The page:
If you just have handful of SQL Instances to manage, see this blog post.

Basically, This will allow us to be “Proactive” and not being “reactive”.  Preventing something bad happening to your database as opposed to fixing will really make you stand tall in front of your management and your peers. Am not saying, by reviewing Error logs daily you can literally prevent any issue from being happening. But you will be definitely able to reduce number of “OOPS…” moments!
IMHO, Even though part of DBA job is to troubleshoot/fix database related issues, our prime time goal as a DBA should be  trying to prevent those issues from occurring at the first place!
Let me know if you need any help automating this process. I will be glad to point you in the right direction.

Cheers! Happy friday 🙂

Buffer Pool Extension – SQL Server 2014

With SQL Server 2014, Microsoft is bringing a lot of features/enhancements into the wild, one of them is “Buffer Pool Extension” AKA BPE. ( Enterprise edition Only). With RTM, MSFT announced that even Standard edition has this feature.

so, what is BPE?  The name itself is pretty much self explanatory…It’s an extension for your Buffer pool. yes, with this you can use any non volatile storage device(SSD’s preferred) as an extension for your SQL Server Buffer Pool. Basic idea here is to eliminate requirement of “adding more physical RAM”, Instead you can mount a new Drive and tell SQL Server to treat that newly created drive as Buffer Pool. Sounds very interesting right? But there are few limitations Per Microsoft SQL Server Team’s Blog which we should keep in mind.

Enterprise Only Feature.
Might not be useful for OLAP/DSS Work loads.
Even in OLTP workloads, improvements are very limited for Write-heavy work loads.
If your server got more than 64 GB of RAM, don’t expect much from this.

Personally, for me these limitations are really frustrating. On one hand, this is Enterprise only feature and on the other hand, they are saying don’t expect much from this if your SQL Server has got already more than 64 GB of RAM allocated. What are the chances, any DBA would build a new SQL Server 2014(Enterprise) with less than or equal to 64 Gigs in 2014 or 2015? I would say almost “NIL”.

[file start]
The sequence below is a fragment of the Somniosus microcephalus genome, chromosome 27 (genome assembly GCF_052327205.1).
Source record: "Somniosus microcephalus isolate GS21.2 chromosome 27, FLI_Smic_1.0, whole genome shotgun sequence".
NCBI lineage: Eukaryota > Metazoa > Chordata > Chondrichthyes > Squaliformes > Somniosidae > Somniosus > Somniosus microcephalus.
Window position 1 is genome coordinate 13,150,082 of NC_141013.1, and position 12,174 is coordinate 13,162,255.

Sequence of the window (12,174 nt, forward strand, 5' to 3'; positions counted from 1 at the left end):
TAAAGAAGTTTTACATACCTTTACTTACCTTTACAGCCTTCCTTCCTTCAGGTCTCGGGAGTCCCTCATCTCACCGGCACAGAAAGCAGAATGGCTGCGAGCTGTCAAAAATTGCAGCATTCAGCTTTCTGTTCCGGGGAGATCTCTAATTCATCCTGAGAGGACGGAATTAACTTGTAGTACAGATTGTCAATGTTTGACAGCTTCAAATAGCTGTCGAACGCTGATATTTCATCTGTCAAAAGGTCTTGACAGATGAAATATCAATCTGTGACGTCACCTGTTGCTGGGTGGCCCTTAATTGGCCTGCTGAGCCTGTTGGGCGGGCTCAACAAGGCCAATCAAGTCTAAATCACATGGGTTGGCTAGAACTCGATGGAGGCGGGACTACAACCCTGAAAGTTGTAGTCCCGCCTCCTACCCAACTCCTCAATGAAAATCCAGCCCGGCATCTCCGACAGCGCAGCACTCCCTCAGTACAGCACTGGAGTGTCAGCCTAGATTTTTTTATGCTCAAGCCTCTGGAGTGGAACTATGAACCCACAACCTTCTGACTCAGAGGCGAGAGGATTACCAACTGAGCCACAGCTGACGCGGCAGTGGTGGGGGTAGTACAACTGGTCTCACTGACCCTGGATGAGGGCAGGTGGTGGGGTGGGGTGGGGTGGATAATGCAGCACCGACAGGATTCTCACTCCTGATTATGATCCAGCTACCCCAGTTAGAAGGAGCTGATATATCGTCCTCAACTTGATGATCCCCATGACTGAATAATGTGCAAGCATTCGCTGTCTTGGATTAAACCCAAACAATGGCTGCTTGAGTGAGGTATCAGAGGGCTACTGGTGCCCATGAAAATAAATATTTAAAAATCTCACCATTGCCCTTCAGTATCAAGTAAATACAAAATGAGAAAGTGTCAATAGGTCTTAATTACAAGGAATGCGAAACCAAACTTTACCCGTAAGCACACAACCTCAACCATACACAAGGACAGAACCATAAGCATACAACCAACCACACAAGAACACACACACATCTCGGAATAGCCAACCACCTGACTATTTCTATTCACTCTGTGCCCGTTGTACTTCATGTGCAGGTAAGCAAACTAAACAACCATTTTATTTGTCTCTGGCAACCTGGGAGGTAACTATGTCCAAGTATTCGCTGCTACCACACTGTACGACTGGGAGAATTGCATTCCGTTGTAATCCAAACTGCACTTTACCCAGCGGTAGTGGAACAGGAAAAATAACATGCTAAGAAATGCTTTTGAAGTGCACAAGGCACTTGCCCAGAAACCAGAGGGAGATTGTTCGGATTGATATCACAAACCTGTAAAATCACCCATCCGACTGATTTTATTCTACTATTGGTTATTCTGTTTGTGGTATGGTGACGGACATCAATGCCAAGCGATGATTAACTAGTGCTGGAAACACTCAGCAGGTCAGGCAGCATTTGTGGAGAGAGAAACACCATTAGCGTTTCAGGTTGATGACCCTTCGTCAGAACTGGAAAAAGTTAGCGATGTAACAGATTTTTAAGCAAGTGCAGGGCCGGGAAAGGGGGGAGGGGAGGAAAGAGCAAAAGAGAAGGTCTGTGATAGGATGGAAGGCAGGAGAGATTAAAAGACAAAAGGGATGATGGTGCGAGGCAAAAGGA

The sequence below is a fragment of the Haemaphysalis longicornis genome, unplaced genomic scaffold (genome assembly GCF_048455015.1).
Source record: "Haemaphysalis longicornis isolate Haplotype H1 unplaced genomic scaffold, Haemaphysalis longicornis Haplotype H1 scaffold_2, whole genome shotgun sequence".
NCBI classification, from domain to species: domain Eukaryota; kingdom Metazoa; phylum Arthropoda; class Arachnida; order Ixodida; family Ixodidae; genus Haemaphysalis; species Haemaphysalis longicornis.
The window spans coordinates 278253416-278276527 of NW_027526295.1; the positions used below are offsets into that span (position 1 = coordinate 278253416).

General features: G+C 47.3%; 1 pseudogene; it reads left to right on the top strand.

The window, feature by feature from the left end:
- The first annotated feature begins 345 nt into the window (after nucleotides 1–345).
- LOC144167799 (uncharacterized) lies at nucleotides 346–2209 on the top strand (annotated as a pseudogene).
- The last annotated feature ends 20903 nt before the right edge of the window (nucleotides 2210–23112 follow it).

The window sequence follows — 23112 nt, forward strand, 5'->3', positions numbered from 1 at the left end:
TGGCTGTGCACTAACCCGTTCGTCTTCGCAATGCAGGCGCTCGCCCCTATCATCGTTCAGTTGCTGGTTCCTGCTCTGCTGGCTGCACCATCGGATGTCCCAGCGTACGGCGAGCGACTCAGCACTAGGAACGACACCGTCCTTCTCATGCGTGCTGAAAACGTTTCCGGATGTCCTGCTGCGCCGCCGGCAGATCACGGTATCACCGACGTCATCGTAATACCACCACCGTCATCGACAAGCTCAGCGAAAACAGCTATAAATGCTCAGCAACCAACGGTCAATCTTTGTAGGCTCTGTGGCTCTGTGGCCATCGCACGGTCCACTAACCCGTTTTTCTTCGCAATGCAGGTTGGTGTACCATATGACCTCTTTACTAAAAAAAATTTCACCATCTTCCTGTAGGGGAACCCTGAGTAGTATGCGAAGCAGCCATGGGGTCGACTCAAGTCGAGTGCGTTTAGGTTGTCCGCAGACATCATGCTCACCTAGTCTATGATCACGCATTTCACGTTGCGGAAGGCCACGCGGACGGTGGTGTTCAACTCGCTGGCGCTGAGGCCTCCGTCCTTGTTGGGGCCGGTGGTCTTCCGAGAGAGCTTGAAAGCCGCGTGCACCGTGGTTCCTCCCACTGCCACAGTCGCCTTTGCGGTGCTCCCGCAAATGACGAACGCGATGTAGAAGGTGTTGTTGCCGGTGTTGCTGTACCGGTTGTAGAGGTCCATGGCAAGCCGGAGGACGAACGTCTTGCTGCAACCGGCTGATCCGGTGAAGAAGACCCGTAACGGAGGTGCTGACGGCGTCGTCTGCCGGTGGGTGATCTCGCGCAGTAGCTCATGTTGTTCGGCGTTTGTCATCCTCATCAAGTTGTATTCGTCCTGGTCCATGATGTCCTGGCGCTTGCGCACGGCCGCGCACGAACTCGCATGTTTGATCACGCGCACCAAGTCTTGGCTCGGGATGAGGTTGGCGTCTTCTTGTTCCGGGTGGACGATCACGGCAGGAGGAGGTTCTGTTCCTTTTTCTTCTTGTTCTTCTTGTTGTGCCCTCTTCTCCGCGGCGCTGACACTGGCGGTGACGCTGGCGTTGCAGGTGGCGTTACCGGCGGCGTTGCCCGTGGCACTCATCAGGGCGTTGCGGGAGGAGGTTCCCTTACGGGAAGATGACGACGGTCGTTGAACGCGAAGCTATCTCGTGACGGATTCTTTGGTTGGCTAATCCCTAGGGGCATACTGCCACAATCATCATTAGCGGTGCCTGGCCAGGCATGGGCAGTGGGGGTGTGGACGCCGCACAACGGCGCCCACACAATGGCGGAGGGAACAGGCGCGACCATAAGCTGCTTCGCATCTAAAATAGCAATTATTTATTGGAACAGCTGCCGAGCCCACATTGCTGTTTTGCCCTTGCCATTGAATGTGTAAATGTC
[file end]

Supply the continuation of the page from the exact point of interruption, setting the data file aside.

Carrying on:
It Offers:
Performance Gain on Read heavy OLTP Work Loads.

MSFT recommendations:  (From SQL Server team Blog post)
Use High throughput SSD for better results.
Start from 4x-10x of the Memory available to SQL Server.

How to Enable BPE :
Step 1:
I’ve created a new Drive(BPE) for this demo purpose as shown below.


Step 2:
Before enabling BPE, Let’s check max memory setting I’ve got on this Instance.(512 MB as shown below)


Step 3: 
I’ve tried enabling BPE with 500 MB which actually failed. Reason – Buffer Pool extension size must be larger than current memory allocation threshold.(See below screenshot)


Well, now I increased the size to 600MB and now I got a different Error message(See below)!


Am not sure why this happened, but I’ve created a new Drive (F$) with 2 GB size and it worked this time without any issues as you can see below!!!…I will investigate further why this happened some time later.



Examine from DMV:


How to disable BPE: 


Can We alter the size of BPE?
Nope, we can’t. We have to basically disable and recreate it with new size.

Caution: When you disable BPE, chances are….you will get into significant Memory Pressure situation  and hence  increased IO Pressure.